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Mohammed Afzal, Terrorism, and the Spectral Order of Sacrifice
Vinay Lal

[Slightly different versions published as “The Spectral Order of Sacrifice”, online at oulookindia.com on 20 October 2006, and as “Mohammed Afzal and the Spectral Order of Sacrifice” in Asia Media on 26 October 2006 ]


India looks all set to hang Mohammed Afzal, who has been sentenced to death for the terrorist attack on the Indian Parliament, in the next few days. The outcome of a clemency petition from his family which is presently before the Indian President, A. P. J. Abdul Kalam, is still awaited. As in the movies, Afzal may get a last minute reprieve, a commutation of his death sentence to life imprisonment or a lesser term, a power conferred on the President by Article 72 of the Indian Constitution. But time is clearly not on Afzal’s side.

On 13 December 2001, five men sprung from a white Ambassador car that had entered the premises of the Indian Parliament complex and exchanged gunfire with armed guards. Half an hour later, all five terrorists were dead, as were nearly twice as many security personnel. The incident was immediately dubbed India’s “9/11”, but India, notwithstanding the ambitions of its élites and the fantasies of its mandarins and powerbrokers, who are eager to pounce upon the slightest suggestion that the country is headed for greatness, is no superpower. It cannot with impunity violate the sovereignty of other nations and launch air attacks at a ‘moment of its choosing’; indeed, it cannot do much of anything, except lodge diplomatic complaints, or, if it wishes to be more theatrical, mass tens of thousands of troops on the border. It cannot, in one fell swoop, bomb Pakistan into abject submission. One immediately knew, once the terrorists had been killed and the license to unearth a conspiracy against the nation had been obtained, that more sacrificial lambs would have to be found.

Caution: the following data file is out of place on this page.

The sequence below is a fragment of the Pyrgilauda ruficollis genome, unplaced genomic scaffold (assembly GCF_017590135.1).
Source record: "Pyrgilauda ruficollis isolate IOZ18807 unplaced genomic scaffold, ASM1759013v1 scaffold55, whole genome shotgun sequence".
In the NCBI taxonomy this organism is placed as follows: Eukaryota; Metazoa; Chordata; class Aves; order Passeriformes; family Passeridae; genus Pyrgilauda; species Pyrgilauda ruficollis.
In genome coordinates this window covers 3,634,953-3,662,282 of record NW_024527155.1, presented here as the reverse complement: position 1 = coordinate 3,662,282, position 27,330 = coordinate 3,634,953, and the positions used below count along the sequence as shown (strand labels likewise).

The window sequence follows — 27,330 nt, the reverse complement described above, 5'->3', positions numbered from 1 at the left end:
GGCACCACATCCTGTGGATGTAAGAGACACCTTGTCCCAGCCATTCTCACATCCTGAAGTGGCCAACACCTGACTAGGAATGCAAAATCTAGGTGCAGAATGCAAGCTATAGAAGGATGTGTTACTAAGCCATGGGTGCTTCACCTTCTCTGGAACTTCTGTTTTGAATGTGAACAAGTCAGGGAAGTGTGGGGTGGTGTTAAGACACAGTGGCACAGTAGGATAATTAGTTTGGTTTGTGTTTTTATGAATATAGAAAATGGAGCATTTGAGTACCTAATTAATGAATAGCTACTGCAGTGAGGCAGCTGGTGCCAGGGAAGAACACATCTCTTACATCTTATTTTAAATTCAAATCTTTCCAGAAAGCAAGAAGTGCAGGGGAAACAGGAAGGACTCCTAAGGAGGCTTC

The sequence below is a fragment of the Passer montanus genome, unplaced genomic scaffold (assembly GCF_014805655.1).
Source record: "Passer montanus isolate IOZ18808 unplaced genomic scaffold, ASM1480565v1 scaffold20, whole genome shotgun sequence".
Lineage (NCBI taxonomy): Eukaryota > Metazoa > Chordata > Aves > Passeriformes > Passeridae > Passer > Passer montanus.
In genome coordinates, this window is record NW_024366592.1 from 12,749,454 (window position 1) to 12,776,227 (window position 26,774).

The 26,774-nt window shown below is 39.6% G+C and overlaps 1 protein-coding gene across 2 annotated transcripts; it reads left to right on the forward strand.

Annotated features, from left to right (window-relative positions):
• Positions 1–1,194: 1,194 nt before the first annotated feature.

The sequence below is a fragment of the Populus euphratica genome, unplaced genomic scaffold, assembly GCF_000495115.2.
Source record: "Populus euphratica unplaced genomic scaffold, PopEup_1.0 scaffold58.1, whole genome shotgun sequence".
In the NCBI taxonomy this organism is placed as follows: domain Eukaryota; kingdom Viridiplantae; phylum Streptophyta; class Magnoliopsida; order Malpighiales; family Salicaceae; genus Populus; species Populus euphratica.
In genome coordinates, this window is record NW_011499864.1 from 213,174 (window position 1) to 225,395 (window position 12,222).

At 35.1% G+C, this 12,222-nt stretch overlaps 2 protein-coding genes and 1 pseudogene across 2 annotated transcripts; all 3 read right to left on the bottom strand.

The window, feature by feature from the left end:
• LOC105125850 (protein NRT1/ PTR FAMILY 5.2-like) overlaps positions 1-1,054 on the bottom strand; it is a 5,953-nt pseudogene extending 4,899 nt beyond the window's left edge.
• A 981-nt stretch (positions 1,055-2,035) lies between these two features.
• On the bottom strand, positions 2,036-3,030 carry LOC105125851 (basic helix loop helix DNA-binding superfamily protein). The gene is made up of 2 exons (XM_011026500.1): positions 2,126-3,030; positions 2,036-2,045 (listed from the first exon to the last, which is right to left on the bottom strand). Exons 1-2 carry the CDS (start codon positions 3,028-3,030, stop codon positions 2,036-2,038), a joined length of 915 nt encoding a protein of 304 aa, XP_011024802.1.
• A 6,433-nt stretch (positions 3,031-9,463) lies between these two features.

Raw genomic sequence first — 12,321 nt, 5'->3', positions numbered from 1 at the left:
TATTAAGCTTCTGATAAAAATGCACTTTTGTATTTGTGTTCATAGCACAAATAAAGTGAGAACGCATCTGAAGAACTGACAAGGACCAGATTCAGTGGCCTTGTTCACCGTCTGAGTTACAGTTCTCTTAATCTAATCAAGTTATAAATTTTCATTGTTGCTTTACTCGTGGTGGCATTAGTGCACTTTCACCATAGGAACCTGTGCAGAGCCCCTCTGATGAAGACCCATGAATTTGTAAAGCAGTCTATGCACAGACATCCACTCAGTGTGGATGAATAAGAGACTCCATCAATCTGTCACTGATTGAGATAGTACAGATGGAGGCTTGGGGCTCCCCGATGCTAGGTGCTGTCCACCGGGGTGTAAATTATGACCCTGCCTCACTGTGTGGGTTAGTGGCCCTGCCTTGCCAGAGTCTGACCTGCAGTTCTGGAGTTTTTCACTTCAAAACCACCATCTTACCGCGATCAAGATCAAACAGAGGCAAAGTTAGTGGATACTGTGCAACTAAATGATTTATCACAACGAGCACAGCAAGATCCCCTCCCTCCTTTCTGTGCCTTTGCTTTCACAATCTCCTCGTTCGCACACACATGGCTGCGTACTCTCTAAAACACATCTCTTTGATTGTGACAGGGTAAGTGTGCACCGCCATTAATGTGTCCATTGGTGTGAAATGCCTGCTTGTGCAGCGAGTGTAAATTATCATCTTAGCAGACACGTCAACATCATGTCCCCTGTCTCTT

Mohammed Afzal Guru was long ago, to put it plainly, a man in the waiting room leading to the execution chamber. Afzal is a Kashmiri, and his home town of Baramulla has been sharply hit by militancy; by his own admission, he once belonged to the militant organization JKLF, before surrendering to state authorities and endeavoring to create a new life for himself and his family. For all one knows, Mohammed Afzal may be guilty of the crime, for which he has now been condemned to death, of aiding the suicide attack on the Indian Parliament. Many who are not necessarily disposed towards Afzal have nonetheless pleaded for his life, some among them primarily because, as they rightfully claim, the legal case against Afzal is not even remotely close to being ironclad. Though the Indian Evidence Act is among the most stringent in the world, a forced confession was unlawfully used in evidence against Afzal. The police officers who extracted the confession from Afzal have since been charged with corruption, and Afzal was not accorded the opportunity of legal representation. However, Afzal’s conviction has been upheld by the Indian Supreme Court, and it is unlikely that President Kalam will be moved by these considerations.